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Comment Re: Dynamic Relational [Re: That's not how it work (Score 1) 201

https://mariadb.com/kb/en/mariadb/dynamic-columns/

Interesting. But they do seem like second-class citizens compared to "regular" columns in Maria-DB. It's extra syntax to use them. My approach would allow formality to be incrementally added without changing a column's "type" (mode?) from dynamic to static.

They also seem to require explicit type declarations. I prefer implied or WYSIWYG typing, a bit more like perl's typing model, even if it does complicate comparisons to some degree. (Different readers had diff opinions on how to handle dynamically-typed comparisons. I prefer a symbol next to the comparison operator, such as "#" for numeric: it's short and easy.)

Comment Re:Dynamic Relational [Re: That's not how it works (Score 1) 201

Sounds awfully like Prolog.

Not really. Prolog is mostly a query-like language; I'm not defining a language. SQL, or at least some variant of it, is good enough; no need for users to relearn the entire wheel.

(I've proposed an alternative to SQL, but it's probably not significantly better enough to dethrone the de-facto standard: SQL, for most uses. But that's a different topic.)

Comment Re:Dynamic Relational [Re: That's not how it works (Score 1) 201

Oh dear gods, you want dynamic schema because planning is hard and relational database normalization is too complicated for you. Nobody sees the value in your asinine idea because you're an idiot.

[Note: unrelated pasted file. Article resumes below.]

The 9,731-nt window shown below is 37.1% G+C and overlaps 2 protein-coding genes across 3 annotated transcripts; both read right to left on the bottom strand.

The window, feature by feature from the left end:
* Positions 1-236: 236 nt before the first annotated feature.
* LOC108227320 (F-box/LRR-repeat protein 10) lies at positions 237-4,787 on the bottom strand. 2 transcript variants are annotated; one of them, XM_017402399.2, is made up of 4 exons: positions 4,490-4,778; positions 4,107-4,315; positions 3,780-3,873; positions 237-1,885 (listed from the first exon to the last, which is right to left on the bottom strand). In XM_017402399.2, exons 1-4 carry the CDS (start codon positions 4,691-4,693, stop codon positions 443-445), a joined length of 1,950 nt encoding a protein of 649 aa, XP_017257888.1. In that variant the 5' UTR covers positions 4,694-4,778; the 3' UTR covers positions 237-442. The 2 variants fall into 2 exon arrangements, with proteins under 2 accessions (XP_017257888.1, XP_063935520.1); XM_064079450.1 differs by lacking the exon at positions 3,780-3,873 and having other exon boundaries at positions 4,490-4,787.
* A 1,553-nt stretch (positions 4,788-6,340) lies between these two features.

Sometimes planning is hard. I've been in many situations where the customer doesn't quite know what they want yet, and/or some trial-and-error is needed to settle on an optimum design. Think of it as a prototyping tool.

Have you memorized every domain and customer preference in the world?

Comment Re: Dynamic Relational [Re: That's not how it work (Score 1) 201

and there's no distinction between a missing column and one that didn't exist, how does hashing work?

Same way as before. I don't see that as a practical stumbling block, but maybe you have a specific use-case in mind that would muck things up?

Informal categorisation and structuring has its place, but that's an entirely different beast to a relational database.

Indeed with regard to informal structuring: something easy to get going is often useful for prototyping. One can then lock down this tool incrementally as things settle (or migrate to a static RDBMS).

I've been in rather long debates about the definition of "relational database", and found no clear-cut "failure" to match. Language is subject to interpretation.

Anyhow, the idea is to produce a useful tool. It's formal category or definition is secondary to being useful.

Comment Re:We love functional languages except using them. (Score 1) 143

Maybe with enough training and experience, one may be able to pull it off, but a future maintenance programmer may not be able to follow your technique well. It increases the hiring and training burden for your organization.

There are techniques that work better under ideal conditions, but ideal conditions are hard to come by.

Comment Re:That's not how it works... (Score 2) 201

I have to agree. You have to make it yourself. I've been trying to evangelize the idea of "dynamic relational" databases but nobody seems to see the value enough to care until they actually have something to try. You gotta make it first and THEN others will kick the tires to see if it piques their interest.

Comment Re:Why does this come as a surprise? (Score 1) 471

Meanwhile we have a "recovery" that's not actually a recovery but a bubble fueled by low interest rates and the Fed printing more and more money.

I see no evidence of "money printing". Inflation has been sub-par. Perhaps we should try it.

Automation and the Internet seem to be the main culprit of job loss. The economy can make and ship more stuff, but there are no consumers to buy it because their jobs shrank. Printing money may fill in the new capacity. We have sluggish inflation because the GDP, at least potential GDP, is growing faster than the money supply.

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